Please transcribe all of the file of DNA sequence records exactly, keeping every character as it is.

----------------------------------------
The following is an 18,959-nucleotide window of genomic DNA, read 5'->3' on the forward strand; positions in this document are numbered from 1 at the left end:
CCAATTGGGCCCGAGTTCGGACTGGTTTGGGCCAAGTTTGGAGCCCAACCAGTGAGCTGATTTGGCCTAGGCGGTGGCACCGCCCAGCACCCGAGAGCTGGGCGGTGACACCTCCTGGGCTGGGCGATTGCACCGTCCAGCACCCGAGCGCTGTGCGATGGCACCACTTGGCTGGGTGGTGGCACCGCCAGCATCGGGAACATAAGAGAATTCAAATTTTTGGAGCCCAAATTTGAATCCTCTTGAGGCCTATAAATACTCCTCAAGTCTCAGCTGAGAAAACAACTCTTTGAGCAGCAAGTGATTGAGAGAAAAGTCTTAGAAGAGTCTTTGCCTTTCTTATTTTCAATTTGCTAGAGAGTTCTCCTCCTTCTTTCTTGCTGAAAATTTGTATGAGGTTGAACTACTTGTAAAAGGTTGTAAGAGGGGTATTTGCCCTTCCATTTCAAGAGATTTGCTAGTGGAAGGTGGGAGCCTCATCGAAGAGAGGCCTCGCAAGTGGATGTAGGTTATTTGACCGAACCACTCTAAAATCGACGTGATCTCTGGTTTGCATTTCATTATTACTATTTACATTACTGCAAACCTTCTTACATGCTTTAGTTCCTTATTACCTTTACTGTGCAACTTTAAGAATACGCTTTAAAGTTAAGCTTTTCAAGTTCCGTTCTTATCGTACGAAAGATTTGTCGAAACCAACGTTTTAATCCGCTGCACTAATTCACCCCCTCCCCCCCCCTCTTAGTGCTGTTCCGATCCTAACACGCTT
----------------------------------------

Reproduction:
The following is an 18,959-nucleotide window of genomic DNA, read 5'->3' on the forward strand; positions in this document are numbered from 1 at the left end:
CCAATTGGGCCCGAGTTCGGACTGGTTTGGGCCAAGTTTGGAGCCCAACCAGTGAGCTGATTTGGCCTAGGCGGTGGCACCGCCCAGCACCCGAGAGCTGGGCGGTGACACCTCCTGGGCTGGGCGATTGCACCGTCCAGCACCCGAGCGCTGTGCGATGGCACCACTTGGCTGGGTGGTGGCACCGCCAGCATCGGGAACATAAGAGAATTCAAATTTTTGGAGCCCAAATTTGAATCCTCTTGAGGCCTATAAATACTCCTCAAGTCTCAGCTGAGAAAACAACTCTTTGAGCAGCAAGTGATTGAGAGAAAAGTCTTAGAAGAGTCTTTGCCTTTCTTATTTTCAATTTGCTAGAGAGTTCTCCTCCTTCTTTCTTGCTGAAAATTTGTATGAGGTTGAACTACTTGTAAAAGGTTGTAAGAGGGGTATTTGCCCTTCCATTTCAAGAGATTTGCTAGTGGAAGGTGGGAGCCTCATCGAAGAGAGGCCTCGCAAGTGGATGTAGGTTATTTGACCGAACCACTCTAAAATCGACGTGATCTCTGGTTTGCATTTCATTATTACTATTTACATTACTGCAAACCTTCTTACATGCTTTAGTTCCTTATTACCTTTACTGTGCAACTTTAAGAATACGCTTTAAAGTTAAGCTTTTCAAGTTCCGTTCTTATCGTACGAAAGATTTGTCGAAACCAACGTTTTAATCCGCTGCACTAATTCACCCCCTCCCCCCCCCTCTTAGTGCTGTTCCGATCCTAACACGCTT